Three months of trying to “do it all” gave me a lot to process when I came home. I was determined to parcel out my time during the second semester more efficiently and prevent F.O.M.O from taking up any mental space. My roommate and I started going to yoga twice a week starting in February. We celebrated our birthdays together. We stopped going to trashy frat parties, and instead opted for discovering the underground art communities around us. We actively chose to stay in on weekends occasionally and just watch movies. As I finally started to find my footing, corona hit.

Quarantine. 

After only six months of college, I was back to where I started. Square one: Warren. 

A few weeks into quarantine, I noticed my room becoming as messy as it used to be in high school. I took my belongings out of my college storage bins, but refused to put them in my bedroom closet because that would mean my stay was becoming permanent. 

The night after Columbia declared that we weren’t going back, I laid in my childhood bed feeling small. It felt like I had been thrown into a time machine, trapped at home indefinitely, my high school mindset creeping back in.

My demonization of suburbia fueled me through high school, often at the expense of my happiness, but it got me into the college of my dreams. While my quarantine anxieties about feeling stuck are valid, they remind me of how I felt about my hometown in high school. Except, this time, I can’t work hard and escape. I am overwhelmed by this feeling of being stuck at home, stuck in Warren, stuck in suburbia. And there’s nothing I can do about nothing — nothing that will make this pandemic go away. 

Days blur together. Weekends don’t feel any different from weekdays; I miss JJs all-day breakfast, my college friends, my dorm room 407. I even miss Butler Library. I simply miss being surrounded by people. I FaceTime my college friends and ask them if anything is new, knowing that nothing is. 

Sometimes I get stuck in that mindset of feeling trapped, and it’s easy for me to blame it on my location and surroundings. I know rationally, it wouldn’t matter where I was during this global pandemic — though America seems to be handling it exceptionally badly — I would still feel trapped. As I process my conflicted feelings toward being back in Warren, I reconcile with my resentment toward Suburbia.  

In the past few weeks, I’ve hung out, socially distanced, with a few friends, exploring the parks and trails around us that I was too busy to enjoy during high school. One of my favorite places to walk with my friends is the Raritan Canal. Next to flowing water and lined with overhanging greenery, the canal is a straight path.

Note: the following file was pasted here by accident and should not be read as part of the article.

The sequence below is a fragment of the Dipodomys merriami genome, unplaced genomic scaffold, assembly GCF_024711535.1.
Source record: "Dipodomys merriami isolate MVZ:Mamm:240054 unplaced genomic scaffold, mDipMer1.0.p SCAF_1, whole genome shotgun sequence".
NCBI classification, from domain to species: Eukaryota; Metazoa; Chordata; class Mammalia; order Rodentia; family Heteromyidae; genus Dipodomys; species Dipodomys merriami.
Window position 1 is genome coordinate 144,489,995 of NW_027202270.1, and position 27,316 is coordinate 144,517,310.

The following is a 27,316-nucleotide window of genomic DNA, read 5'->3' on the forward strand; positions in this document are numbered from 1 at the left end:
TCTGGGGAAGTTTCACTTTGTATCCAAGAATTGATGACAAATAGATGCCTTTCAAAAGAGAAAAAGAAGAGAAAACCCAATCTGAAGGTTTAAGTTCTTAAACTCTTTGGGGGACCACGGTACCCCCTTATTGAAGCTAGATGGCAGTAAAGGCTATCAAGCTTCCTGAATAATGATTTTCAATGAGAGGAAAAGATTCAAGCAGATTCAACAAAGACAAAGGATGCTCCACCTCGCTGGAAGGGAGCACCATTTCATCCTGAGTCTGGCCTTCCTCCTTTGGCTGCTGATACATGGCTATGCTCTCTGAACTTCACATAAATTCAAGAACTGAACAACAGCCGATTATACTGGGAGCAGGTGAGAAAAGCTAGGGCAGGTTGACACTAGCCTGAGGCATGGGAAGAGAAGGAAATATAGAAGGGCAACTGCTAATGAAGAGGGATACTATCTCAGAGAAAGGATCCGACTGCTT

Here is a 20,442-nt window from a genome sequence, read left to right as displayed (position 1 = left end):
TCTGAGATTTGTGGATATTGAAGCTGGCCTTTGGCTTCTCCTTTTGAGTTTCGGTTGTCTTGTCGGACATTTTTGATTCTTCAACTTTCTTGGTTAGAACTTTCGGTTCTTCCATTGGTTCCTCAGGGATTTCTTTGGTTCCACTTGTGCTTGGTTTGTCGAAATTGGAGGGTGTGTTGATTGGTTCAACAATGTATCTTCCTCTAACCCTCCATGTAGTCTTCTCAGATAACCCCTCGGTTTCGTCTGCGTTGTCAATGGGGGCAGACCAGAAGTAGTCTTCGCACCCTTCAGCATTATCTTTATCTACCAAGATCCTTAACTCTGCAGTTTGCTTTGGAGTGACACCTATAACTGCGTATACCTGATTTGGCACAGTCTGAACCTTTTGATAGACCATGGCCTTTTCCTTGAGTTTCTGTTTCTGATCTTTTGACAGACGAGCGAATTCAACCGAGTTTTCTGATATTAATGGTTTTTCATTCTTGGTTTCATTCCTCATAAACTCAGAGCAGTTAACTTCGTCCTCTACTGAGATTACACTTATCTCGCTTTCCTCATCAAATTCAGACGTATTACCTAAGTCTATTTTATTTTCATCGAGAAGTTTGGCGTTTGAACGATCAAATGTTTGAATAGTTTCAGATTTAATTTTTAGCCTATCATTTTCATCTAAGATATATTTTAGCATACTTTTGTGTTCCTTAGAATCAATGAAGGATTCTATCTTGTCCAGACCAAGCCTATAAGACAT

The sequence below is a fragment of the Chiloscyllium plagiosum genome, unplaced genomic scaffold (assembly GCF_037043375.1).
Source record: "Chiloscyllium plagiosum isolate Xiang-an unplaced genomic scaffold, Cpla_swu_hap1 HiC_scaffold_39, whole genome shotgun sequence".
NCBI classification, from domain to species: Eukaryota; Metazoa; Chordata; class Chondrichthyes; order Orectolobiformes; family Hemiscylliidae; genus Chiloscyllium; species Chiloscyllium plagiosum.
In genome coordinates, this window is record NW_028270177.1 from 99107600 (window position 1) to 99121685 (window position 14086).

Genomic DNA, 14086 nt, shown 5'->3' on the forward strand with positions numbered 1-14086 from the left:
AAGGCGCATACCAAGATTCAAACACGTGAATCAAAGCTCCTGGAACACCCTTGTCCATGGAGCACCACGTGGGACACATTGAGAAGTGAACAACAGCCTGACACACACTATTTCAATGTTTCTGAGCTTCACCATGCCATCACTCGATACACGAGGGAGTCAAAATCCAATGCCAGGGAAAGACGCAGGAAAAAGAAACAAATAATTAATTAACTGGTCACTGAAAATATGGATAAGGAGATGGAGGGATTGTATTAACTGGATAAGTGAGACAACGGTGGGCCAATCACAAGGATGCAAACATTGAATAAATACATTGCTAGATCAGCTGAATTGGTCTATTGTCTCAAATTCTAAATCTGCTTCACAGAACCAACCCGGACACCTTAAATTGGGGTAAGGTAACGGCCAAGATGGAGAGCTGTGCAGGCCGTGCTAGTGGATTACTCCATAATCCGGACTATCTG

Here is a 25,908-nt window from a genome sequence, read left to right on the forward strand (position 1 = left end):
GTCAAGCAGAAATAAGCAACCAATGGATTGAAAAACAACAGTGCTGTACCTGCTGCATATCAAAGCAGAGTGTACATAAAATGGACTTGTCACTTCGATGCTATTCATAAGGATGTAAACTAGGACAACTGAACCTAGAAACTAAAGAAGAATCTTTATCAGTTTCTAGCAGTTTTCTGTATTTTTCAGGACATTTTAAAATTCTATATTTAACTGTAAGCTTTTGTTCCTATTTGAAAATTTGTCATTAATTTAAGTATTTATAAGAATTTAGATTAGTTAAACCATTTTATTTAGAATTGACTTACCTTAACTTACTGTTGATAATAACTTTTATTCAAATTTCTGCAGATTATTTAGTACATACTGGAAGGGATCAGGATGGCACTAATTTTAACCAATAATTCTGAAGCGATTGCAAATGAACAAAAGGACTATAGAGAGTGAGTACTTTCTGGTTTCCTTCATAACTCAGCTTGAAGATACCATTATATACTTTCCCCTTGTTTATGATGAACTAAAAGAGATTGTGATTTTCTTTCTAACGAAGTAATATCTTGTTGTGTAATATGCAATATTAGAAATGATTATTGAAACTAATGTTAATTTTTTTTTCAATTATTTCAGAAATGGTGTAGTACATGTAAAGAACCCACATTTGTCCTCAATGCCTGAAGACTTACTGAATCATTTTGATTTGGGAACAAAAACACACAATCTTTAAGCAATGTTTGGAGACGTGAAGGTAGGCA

We usually walk two or three miles one way then turn around and retrace our steps. There’s something ironic in ending our walks where we started, much like returning home for an extended stay after an abruptly shortened freshman year. Rediscovering these hidden green spots around my childhood home makes me appreciate suburbia in a way I previously overlooked. 

Grocery shopping with my mom is another activity I’ve started looking forward to. Since my mom works at a hospital, I don’t see her much during the week. I feel a sense of childish nostalgia pushing the cart behind my mom at Costco, chatting routinely while surrounded by enormous quantities of food. Sometimes, after we check out and we’re going back to the car, I’ll take a running start and step up onto the rattling shopping cart, cruising toward our car and she’ll yell at me like she used to when I was 10 years old.

I often go and drive around just to get out of my house, something I’ve missed while living in the city. I am one of those notoriously terrible New Jersey drivers, but the highways have recently been sparsely populated; one of my favorite views is taking Route 287 at sunset. In those moments, I know that deep down, I don’t hate Suburbia as much as I convinced myself that I did. There is peace and solitude here if you don’t let boredom infiltrate your state of mind. 

I know I had moments like these back in high school too, because even through my bitterness, I wrote in that aforementioned piece: “Brandon picks me up every morning in his Acura, because I don’t have my own car and I refuse to take the bus that smells like JUUL. We drive on the highway to school, and in my half-awake state, the sunrise is always pink, floating above the lanes of sparse traffic at 7:12am. No matter how tired I am, no matter how bad Brandon’s road rage is, we always have a moment where we watch the peachy clouds sit on the highway before reaching school.”

It is a weird feeling to be rooted in a place that I used to feel trapped in. Suburbia was never really the issue that made me resent my situation; in the end, I have the choice to make the most of my current circumstances. There are benefits of being home.